Broward Stage Door is rapidly becoming a theater company to reckon with. Over the years, its resources and artistic output have been nothing if not erratic, but the Coral Springs troupe keeps setting the bar higher, announcing its intention to do complex shows that seem way over its head and then flooring us with its achievement.
Earlier this year, it mounted a miraculous production of Maury Yeston’s Nine, and now the other shoe has dropped. Currently playing through Dec. 10 is the show that competed with Nine for the 1982 Tony Awards, Dreamgirls, Henry Krieger and Tom Eyen’s pulsating look at the seamy side of the recording industry as well as the contentious evolution of the 1960s Motown sound and a girl group that is suspiciously reminiscent of The Supremes.
To work, the show needs a large cast of multi-talented performers – particularly in three key roles – and boy, has director Kevin Black got them. The standout in any successful rendering of the show has to be the actress playing Effie White, the soulful vocalist who simply cannot fit in, either with her overpowering voice or her hefty profile. The Stage Door has imported from Miami the larger-than-life – in the most positive ways – Sarah Gracel.
If she seems to be holding back in the first act, it is only so she can shatter us with the defiant finale, “And I Am Telling You (I’m Not Going),” a volcanic outburst of anger, defiance and heartbreak. Her appearances after intermission are fewer, but she still manages to blow us away with her comeback solo, “I Am Changing,” and her return to the recording charts, “One Night Only.”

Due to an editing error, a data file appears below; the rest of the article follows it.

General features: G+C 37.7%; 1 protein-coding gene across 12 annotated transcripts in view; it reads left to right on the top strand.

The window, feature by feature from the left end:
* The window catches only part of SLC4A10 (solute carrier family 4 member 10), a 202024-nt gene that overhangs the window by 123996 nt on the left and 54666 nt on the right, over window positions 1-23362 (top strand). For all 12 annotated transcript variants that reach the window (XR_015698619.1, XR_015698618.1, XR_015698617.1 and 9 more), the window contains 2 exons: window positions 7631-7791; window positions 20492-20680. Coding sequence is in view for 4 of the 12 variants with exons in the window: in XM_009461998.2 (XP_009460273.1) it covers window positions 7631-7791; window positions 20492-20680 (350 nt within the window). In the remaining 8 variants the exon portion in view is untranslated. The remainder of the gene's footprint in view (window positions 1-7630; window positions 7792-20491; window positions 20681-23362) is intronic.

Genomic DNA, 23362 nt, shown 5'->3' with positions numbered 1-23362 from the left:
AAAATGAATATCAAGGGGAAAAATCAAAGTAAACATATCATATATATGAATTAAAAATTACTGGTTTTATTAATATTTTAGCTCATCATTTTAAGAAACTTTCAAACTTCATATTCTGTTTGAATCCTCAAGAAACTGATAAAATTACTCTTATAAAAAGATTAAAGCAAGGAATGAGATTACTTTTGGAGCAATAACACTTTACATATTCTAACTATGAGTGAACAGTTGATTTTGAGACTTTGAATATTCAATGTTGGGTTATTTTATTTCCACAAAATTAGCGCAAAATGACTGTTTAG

Also crucial to the Dreams’ success and the success of any Dreamgirls production is the character of Curtis Taylor Jr., the manipulative manager of the group. Don Seward is a velvety viper in the role, crooning his affection for the Diana Ross character (“When I First Saw You”), but never doubt that the character – sort of based on Berry Gordy – is only out for himself.
The third juicy role is soulful rocker James Thunder Early, a fictional version of James Brown, who initially takes on the Dreams as his backup singers, but is soon eclipsed by them as his career self-destructs. As the character name suggests, the part is thunderous, an apt adjective for Elijah Word. He preens and struts across the stage, a craftily calculated out-of-control performance, which is anything but.
With those three roles in assured hands, the Broward Stage production is already well into the winner’s circle, but director Black has scoured the area and found the additional talents he needs to fill out an impressive ensemble. And choreographer Danny Durr puts them through the signature moves of the 1960s Motown groups, which go a long way to cement the evening’s authenticity.
The original Broadway production was built around a bare stage and a series of mobile towers which went through their own computerized choreography. That is beyond Stage Door’s technical skill and budget, so it went in a curious, different direction with a set dominated by a pair of curved staircases. Whatever designer Ardean Landhuis had in mind with them, they are barely used by Black. Jerry Sturdefant’s many costumes invoke the period well and solve the occasional need for blink-of-an-eye changes.
Dreamgirls demonstrates what this theater can do when it is firing on all cylinders. Miss it at your own peril.
DREAMGIRLS, Stage Door Theatre, 8036 W. Sample Road, Margate. Through Sunday, Dec. 10. $48. 954-344-7765.